Show Your Tires You Love Them for Valentine’s Day

You Auto CareDon’t forget to show your tires some love this Valentine’s Day by making sure their pressure is right. Not only will your tires love you for extending their service life, you will be happier because properly inflated tires mean safer driving and better gas mileage.

Unscrew the valve cap and press the tire gauge on the valve stem. You will hear a hissing sound when you first press down, but it stops once you press all the way down. You only need a few seconds to get an accurate reading. Be sure to check your owner’s manual to find out the manufacturer’s recommendation for proper tire pressure. Although you will see a tire pressure number on the tire, that number is the maximum pressure, so you’ll want to inflate to the pressure recommended in the manual instead. Once you’ve reached the right pressure, replace the valve cap. Do the same for all four tires.

If your tires need air, you can fill them with a portable compressor, or use the air pump at your gas station. Filling the tires is a lot like checking the pressure except that instead of pressing the gauge to the valve stem, you’ll be pressing the fitting on the air hose to the stem.  Watch  the pressure as you inflate until you reach the right pressure number. If your tires are over inflated, remove the excess air from the tires with your gauge. Remember that hissing sound? When you hear it, let it go for a moment, then recheck the pressure. The more experienced you become with checking your tires, the better you will be able to tell how long you need to inflate or deflate to get the right pressure.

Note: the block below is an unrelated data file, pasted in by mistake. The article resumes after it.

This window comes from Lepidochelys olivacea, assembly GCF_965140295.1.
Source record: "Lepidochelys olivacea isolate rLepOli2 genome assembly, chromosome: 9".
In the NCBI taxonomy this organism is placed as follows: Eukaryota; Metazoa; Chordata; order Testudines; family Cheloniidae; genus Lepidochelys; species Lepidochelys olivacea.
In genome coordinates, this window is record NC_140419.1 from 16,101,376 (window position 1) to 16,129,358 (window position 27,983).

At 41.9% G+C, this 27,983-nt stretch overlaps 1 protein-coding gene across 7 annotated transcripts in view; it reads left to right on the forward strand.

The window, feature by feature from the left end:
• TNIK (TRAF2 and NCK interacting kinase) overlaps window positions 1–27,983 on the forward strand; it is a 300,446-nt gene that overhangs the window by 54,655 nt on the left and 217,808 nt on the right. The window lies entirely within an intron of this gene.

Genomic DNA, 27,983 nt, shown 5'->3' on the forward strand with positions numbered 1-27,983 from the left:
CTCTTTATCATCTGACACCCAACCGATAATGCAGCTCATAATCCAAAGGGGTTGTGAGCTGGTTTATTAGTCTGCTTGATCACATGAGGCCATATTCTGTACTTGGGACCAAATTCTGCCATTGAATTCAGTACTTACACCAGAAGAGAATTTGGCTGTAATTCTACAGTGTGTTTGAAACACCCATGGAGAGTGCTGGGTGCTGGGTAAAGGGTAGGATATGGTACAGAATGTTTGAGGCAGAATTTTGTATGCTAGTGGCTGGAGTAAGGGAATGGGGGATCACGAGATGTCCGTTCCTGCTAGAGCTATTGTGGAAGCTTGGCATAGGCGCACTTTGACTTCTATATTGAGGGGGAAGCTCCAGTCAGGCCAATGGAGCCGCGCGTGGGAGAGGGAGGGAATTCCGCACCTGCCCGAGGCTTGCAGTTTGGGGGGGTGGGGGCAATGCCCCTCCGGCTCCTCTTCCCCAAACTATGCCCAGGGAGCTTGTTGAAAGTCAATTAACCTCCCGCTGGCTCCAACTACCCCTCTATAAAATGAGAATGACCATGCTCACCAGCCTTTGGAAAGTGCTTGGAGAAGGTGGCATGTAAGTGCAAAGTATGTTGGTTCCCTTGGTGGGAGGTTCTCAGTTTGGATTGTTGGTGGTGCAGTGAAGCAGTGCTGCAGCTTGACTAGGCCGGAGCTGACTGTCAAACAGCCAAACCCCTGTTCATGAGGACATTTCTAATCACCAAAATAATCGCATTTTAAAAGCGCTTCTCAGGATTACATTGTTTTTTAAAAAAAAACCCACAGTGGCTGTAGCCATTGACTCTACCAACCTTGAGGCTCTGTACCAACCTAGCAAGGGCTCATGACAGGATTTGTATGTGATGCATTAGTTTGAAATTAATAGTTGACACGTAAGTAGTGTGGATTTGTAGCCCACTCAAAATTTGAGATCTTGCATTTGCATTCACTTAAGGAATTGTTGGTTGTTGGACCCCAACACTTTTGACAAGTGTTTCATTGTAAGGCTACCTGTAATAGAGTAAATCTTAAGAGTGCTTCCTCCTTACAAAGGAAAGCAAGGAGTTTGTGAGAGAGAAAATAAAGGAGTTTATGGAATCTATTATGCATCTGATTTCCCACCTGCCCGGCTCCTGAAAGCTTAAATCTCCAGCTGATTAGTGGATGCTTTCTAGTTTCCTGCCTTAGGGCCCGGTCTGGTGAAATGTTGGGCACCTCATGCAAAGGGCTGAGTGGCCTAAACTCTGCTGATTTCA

Remember, even if your tires look okay, that does not mean the pressure is correct. By the time a tire looks underinflated, tire pressure is extremely low. Make sure you catch it before it gets to that point.

 

Teaching Younger Drivers Vehicle and Tire Maintenance

teensEach year a new batch of younger drivers pulls onto America’s roadways. During their intensive training, they learn the rules of the road, how to maneuver a vehicle, and the importance of safe driving. Especially poignant for this new tech-savvy generation, they are warned about the dangers of distracted driving. With all of this preparation, there is one important area that seems to have been overlooked with younger drivers. That area is the importance of vehicle and tire maintenance.

A recent Tire Review article illustrates this problem by highlighting a recent study commissioned by Goodyear Auto Service and Just Tires. According to the study, “Younger drivers (millennial/Gen Z) are more than 1.5 times more likely to identify popular emojis correctly than the tire pressure monitoring system (TPMS) warning symbol.”